Legal Status of EPT in Missouri
EPT is permissible.
|I. Statutes/regs on health care providers’ authority to prescribe for STDs to a patient’s partner(s) w/out prior evaluation (Explanation)|| “Physicians may dispense only to individuals with whom they
have established a physician/ patient relationship.”
Mo. Code Regs. Ann. Tit. 20 § 2150-5.020(5)
“A licensed physician utilizing expedited partner therapy may prescribe and dispense medications for the treatment of chlamydia or gonorrhea for an individual who is the partner of a person with chlamydia or gonorrhea and who does not have an established physician/patient relationship with such physician.” Mo. Rev. Stat. § 191.648
|II. Specific judicial decisions concerning EPT (or like practices) (Explanation)||
|III. Specific administrative opinions by the Attorney General or medical or pharmacy boards concerning EPT (or like practices) (Explanation)||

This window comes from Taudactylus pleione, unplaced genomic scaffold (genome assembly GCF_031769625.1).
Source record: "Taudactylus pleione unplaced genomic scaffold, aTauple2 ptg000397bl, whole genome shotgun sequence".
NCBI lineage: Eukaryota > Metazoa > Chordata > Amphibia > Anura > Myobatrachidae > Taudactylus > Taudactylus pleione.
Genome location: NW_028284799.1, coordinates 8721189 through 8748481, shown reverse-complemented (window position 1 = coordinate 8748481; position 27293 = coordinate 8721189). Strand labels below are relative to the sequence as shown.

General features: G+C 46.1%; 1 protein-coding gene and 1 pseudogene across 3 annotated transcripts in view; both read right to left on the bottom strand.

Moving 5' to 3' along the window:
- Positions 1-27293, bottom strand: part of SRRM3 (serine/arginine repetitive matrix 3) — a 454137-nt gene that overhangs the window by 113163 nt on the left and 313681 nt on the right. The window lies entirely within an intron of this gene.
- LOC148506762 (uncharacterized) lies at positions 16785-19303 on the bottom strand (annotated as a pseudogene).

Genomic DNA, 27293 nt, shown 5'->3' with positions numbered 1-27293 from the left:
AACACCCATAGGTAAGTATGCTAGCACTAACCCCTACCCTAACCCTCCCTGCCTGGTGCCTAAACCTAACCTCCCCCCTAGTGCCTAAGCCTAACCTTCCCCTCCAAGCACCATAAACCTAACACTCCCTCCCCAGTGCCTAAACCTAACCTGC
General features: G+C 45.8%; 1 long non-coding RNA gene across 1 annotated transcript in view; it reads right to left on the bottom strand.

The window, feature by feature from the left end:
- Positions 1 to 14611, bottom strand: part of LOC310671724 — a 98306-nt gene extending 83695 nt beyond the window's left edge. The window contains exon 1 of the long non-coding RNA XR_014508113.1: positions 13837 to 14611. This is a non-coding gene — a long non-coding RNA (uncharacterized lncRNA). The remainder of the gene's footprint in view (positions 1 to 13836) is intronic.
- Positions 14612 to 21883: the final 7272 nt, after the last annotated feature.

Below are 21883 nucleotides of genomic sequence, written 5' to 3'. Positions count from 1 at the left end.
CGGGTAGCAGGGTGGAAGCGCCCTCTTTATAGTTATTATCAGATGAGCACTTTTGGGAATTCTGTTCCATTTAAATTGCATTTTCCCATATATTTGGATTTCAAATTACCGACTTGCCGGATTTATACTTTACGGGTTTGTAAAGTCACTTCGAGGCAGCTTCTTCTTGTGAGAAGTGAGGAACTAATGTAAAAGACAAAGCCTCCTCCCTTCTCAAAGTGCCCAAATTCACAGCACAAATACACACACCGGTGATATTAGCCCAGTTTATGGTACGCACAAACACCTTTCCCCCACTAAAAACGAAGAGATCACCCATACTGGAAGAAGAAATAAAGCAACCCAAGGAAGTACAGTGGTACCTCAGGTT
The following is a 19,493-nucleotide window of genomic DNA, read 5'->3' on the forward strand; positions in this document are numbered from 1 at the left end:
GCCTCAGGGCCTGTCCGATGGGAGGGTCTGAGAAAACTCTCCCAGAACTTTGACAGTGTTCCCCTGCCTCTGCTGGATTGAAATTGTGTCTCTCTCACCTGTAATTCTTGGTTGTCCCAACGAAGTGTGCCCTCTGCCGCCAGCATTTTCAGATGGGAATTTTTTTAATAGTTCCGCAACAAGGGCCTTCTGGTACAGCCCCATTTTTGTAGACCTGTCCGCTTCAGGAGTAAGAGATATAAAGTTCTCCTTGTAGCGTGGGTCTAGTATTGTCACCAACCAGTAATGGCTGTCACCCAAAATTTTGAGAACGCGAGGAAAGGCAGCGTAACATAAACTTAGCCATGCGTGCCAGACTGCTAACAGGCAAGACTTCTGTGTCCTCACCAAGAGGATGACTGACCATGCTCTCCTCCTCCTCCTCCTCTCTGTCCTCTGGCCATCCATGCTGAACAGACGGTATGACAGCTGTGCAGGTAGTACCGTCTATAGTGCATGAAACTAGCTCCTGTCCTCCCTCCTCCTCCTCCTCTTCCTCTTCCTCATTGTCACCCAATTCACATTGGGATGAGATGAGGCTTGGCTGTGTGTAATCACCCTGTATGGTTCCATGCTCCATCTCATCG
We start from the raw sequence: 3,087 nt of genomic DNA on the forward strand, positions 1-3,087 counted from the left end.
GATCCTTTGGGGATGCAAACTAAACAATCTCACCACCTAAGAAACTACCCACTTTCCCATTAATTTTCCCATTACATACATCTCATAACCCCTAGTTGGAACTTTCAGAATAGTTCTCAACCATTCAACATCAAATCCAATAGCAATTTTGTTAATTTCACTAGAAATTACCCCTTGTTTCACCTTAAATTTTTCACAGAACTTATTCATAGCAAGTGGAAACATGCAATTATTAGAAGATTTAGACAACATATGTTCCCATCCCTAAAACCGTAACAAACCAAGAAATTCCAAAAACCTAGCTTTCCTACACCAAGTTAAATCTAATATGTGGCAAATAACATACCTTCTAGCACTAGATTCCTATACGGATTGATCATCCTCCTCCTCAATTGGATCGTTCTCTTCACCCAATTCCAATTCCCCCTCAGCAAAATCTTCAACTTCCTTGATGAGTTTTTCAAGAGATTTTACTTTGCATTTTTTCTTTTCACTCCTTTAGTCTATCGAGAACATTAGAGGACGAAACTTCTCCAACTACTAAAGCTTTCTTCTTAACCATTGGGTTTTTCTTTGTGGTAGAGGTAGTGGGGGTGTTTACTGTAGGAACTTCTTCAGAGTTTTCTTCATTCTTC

|IV. Laws that incorporate via reference guidelines as acceptable practices (including EPT) (Explanation)||Regulations incorporate: (1) APHA CCD Manual, 15th edition, 1990; (2) AAP’s Report of Comm’ee on Infectious Diseases, 22nd edition, 1991; and (3) CDC’s MMWR General Recommendations on Immunization, April 7, 1989. Mo. Code Regs. Ann. tit. 19, § 20-20.040.|
|V. Prescription requirements (Explanation)||Prescription label must bear patient’s name. Mo. Ann. Stat. § 338.059; see also Mo. Code Regs. Ann. Tit. 4 § 150-5.020(4)(b)|
|VI. Assessment of EPT’s legal status with brief comments (Explanation)|| EPT is permissible.
Statutory authority expressly authorizes EPT for the treatment of chlamydia and gonorrhea.
|Status as of July 13, 2010|
|EPT is permissible in 35 states:||EPT is potentially allowable in 9 states:||EPT is prohibited in 6 states:|
EPT is potentially allowable in District of Columbia and Puerto Rico.